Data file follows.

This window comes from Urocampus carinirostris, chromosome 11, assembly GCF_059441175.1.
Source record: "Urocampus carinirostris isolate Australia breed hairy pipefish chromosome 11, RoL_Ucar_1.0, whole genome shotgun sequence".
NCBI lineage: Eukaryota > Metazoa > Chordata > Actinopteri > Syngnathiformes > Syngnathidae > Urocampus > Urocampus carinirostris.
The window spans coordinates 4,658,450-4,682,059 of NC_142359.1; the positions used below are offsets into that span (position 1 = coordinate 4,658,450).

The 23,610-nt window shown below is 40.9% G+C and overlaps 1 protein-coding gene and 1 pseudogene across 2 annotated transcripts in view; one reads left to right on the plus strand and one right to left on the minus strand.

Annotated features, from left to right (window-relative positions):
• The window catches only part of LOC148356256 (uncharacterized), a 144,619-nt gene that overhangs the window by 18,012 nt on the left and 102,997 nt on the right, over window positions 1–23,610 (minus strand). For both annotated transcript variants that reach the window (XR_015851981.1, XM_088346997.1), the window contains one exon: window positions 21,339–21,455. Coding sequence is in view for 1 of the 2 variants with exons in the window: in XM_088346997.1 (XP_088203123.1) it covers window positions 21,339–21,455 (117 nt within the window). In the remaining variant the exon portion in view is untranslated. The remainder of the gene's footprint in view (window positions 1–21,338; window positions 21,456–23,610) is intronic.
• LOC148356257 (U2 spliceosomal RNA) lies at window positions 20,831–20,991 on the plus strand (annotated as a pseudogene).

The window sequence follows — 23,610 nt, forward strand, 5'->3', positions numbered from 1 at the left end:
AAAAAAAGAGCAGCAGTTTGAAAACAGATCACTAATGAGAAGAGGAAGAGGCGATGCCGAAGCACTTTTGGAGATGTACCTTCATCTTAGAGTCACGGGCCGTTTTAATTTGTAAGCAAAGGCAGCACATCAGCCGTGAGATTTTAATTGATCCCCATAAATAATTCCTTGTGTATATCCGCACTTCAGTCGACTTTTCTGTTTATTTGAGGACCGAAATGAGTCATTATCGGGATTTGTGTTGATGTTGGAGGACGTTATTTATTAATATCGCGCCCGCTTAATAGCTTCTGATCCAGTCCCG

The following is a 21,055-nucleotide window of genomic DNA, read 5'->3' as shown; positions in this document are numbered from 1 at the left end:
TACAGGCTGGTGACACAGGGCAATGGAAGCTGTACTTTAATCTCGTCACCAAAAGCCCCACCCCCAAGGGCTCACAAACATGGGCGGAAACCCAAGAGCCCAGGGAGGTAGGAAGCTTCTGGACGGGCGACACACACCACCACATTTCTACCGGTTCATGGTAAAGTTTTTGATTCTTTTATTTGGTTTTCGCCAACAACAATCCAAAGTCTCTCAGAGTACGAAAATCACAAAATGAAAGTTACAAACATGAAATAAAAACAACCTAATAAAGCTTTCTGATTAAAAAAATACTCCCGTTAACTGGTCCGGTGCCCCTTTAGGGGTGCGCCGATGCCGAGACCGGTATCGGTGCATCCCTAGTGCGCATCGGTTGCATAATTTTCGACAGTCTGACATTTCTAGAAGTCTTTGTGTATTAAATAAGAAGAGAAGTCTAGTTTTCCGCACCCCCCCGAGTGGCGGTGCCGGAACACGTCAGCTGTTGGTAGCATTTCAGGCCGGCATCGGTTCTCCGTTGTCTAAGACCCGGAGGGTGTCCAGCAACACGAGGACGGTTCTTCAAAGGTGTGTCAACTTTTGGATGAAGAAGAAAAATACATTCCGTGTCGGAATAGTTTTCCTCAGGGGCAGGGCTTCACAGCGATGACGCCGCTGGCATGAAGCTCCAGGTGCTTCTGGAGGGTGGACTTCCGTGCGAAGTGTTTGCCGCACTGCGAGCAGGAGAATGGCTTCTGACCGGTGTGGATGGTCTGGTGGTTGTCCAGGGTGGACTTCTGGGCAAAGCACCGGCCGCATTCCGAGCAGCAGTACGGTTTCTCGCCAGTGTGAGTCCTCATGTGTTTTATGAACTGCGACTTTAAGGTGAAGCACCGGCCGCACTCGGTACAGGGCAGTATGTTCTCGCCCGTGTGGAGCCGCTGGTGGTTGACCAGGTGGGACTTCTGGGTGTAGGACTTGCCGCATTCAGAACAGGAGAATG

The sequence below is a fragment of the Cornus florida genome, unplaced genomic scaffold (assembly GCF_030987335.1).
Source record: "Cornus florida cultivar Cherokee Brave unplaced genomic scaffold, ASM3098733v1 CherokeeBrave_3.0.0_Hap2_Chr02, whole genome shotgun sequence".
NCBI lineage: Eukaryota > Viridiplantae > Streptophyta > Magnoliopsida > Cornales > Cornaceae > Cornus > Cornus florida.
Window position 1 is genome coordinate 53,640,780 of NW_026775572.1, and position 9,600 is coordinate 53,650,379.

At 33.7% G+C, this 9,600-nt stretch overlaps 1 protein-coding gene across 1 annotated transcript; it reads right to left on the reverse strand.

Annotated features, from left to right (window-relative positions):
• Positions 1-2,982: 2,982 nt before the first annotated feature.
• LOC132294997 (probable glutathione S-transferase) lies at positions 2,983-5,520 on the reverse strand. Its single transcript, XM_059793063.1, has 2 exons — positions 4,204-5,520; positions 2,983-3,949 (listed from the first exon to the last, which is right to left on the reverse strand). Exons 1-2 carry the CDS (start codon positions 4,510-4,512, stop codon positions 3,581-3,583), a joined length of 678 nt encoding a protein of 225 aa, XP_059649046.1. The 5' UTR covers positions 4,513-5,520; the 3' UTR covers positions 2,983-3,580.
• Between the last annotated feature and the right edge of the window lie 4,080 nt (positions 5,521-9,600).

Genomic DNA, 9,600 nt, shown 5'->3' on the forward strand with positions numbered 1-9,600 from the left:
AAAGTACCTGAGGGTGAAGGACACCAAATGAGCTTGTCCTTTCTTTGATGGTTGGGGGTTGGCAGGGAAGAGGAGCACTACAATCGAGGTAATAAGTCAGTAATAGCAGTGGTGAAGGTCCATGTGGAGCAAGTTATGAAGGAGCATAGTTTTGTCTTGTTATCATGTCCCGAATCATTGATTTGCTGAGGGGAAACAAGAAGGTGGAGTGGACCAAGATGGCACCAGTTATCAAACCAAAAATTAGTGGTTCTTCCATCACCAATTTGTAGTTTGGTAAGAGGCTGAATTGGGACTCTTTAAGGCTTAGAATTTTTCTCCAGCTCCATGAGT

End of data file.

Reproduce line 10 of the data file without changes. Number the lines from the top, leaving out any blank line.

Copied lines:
AAAAAAAGAGCAGCAGTTTGAAAACAGATCACTAATGAGAAGAGGAAGAGGCGATGCCGAAGCACTTTTGGAGATGTACCTTCATCTTAGAGTCACGGGCCGTTTTAATTTGTAAGCAAAGGCAGCACATCAGCCGTGAGATTTTAATTGATCCCCATAAATAATTCCTTGTGTATATCCGCACTTCAGTCGACTTTTCTGTTTATTTGAGGACCGAAATGAGTCATTATCGGGATTTGTGTTGATGTTGGAGGACGTTATTTATTAATATCGCGCCCGCTTAATAGCTTCTGATCCAGTCCCG